When trumpeter and erstwhile festival promoter Brian Carpenter first relocated to Boston from his native Florida four years ago, he was, naturally enough, looking to put a band together.
The weird thing was, he had no idea what kind of band it was going to be.
"Do you know [filmmaker] Jim Jarmusch? The way he works is, he doesn't write a screenplay and then audition people - he writes for people he knows and wants to work with," says Carpenter. "That's the way this band works. I didn't want to write until I knew who was in the band. It was kind of a backwards evolution."
Most acts coalesce around a songwriter (or two or three) with material, or at least a vision, or when a group of good friends decides to make music together. Carpenter, a musical polymath who's played everything from jazz to ska, took an opposite approach to starting his latest project: He went looking for the most interesting and iconoclastic players he could find, confident that their interaction would inspire an interesting and iconoclastic new sound.
"It was a process of really just going out to shows and trying to find people that really just blew me away," Carpenter says.
So did Carpenter just approach various avant garde instrumentalists after witnessing a hot set and tell them, "Hey, you don't know me, but you're really good and I want you to be in this band I'm starting, but I've got no idea what it's going to sound like"?
"Yeah, exactly," he confirms with a laugh. "A lot of people want to walk into a band that's formed and solid, at least conceptually, but the more adventurous musicians tend to say 'OK, sure.' I was shocked that these people would ride the wave."
"These people" turned out to be some of the most creative and open-minded players in the Northeastern fringe-jazz/avant garde scene: Providence, Rhode Island accordionist and composer Alec K. Redfearn; banjo player Brandon Seabrook; improvisational alto saxophonist and Boston local legend Jim Hobbs; NYC tuba player Ron Caswell; "singing saw" virtuoso Leigh Calabrese (yes, she actually plays a hand saw); journeyman Providence drummer Matt McLaren; and a host of other part-time contributors.
The talents and widespread interests of these musicians, coupled with the somewhat timeless sounds of many of the instruments in this eclectic array, quickly led Carpenter and company to a singularly intriguing sonic identity, one that filtered certain bizarre old-time American and European pre-jazz styles through a progressive contemporary fearlessness.
"I didn't start out thinking that I wanted to do a circus band or a cabaret band or anything like that," says Carpenter. "I was really just looking for musicians that had very strong personalities and didn't sound like anything else. I brought them into the band, then I started writing for those people, and it ended up being The Beat Circus, this sort of Fellini-esque cabaret band. So it really came out of the musicians."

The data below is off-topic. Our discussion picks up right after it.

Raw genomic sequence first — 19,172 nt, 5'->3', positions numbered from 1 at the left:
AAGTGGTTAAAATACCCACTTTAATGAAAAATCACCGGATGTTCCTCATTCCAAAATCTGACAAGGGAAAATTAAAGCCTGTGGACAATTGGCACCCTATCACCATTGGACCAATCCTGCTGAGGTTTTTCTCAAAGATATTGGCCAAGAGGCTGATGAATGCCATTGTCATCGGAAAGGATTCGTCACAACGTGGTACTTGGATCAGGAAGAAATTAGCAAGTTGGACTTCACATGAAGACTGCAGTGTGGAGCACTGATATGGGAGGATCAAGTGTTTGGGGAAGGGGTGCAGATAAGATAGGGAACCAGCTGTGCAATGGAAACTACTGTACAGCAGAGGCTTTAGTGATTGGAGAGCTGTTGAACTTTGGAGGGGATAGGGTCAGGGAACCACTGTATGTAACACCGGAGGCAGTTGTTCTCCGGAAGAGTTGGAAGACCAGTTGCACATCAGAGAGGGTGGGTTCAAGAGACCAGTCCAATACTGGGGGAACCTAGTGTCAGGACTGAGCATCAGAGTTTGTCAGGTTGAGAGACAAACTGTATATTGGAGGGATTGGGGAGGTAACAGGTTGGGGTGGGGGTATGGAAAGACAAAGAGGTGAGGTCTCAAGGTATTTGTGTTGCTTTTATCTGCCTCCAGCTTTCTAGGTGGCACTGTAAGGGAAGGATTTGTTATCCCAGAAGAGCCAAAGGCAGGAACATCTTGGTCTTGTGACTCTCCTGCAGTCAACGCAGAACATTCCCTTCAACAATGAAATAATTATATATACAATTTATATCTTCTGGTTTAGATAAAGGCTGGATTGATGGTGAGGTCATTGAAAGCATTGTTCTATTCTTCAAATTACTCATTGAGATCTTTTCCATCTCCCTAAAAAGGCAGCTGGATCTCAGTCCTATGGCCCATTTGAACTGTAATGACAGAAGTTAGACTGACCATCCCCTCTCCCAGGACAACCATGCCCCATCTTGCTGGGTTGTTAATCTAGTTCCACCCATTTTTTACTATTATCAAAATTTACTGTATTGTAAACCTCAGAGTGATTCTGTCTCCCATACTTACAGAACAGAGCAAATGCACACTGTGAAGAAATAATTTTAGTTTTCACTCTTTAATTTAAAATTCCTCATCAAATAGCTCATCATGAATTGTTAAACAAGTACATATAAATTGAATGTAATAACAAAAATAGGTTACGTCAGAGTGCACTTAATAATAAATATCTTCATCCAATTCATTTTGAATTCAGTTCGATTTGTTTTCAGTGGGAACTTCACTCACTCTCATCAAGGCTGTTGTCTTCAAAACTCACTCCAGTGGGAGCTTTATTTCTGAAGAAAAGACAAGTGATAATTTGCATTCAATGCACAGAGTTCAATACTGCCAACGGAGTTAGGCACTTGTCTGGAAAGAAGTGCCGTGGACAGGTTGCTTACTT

The Beat Circus blends Vaudeville, polka, and Eastern European gypsy music with the sounds of the Big Top, the cabaret and improvisational post-jazz to come up with something both immediately familiar and eerily foreign, something equally engaging and disturbing. The group could be the house band for the dark carnival in Ray Bradbury's Something Wicked This Way Comes, its full-length CD Ringleader's Revolt the accompaniment to some faded old black-and-white cartoon that never saw the light of day because its creator's sense of humor made others … uneasy.
When playing its home turf, the band is sometimes joined onstage by fire-eaters and other spectacular sideshow-style performers, creating a flashy, perilous world to match the music. Having spent many years entrenched in the jazz community, Carpenter knows there are some highbrow types who'd look down their nose at dressing up avant garde music in such gimmickry. And he couldn't care less; the bandleader doesn't consider The Beat Circus to be a jazz outfit, or some sort of Tin Pan Alley revivalist troupe (though he admits any photograph of the members holding their instruments might lead the uninitiated to assume otherwise). He says their main crowd is a hipper audience, one that's grown tired of the redundant, guitar-based sounds of underground rock.
"It's mostly the indie-rock people that are really interested in new and fresh ideas and sounds," Carpenter says. "It's not what you'd think it would be."
In any case, he sees no need to explain or justify The Beat Circus experience to anyone.
"I just want to connect with people," says the trumpeter. "I want to be honest about what I'm portraying, and this is the music I hear right now."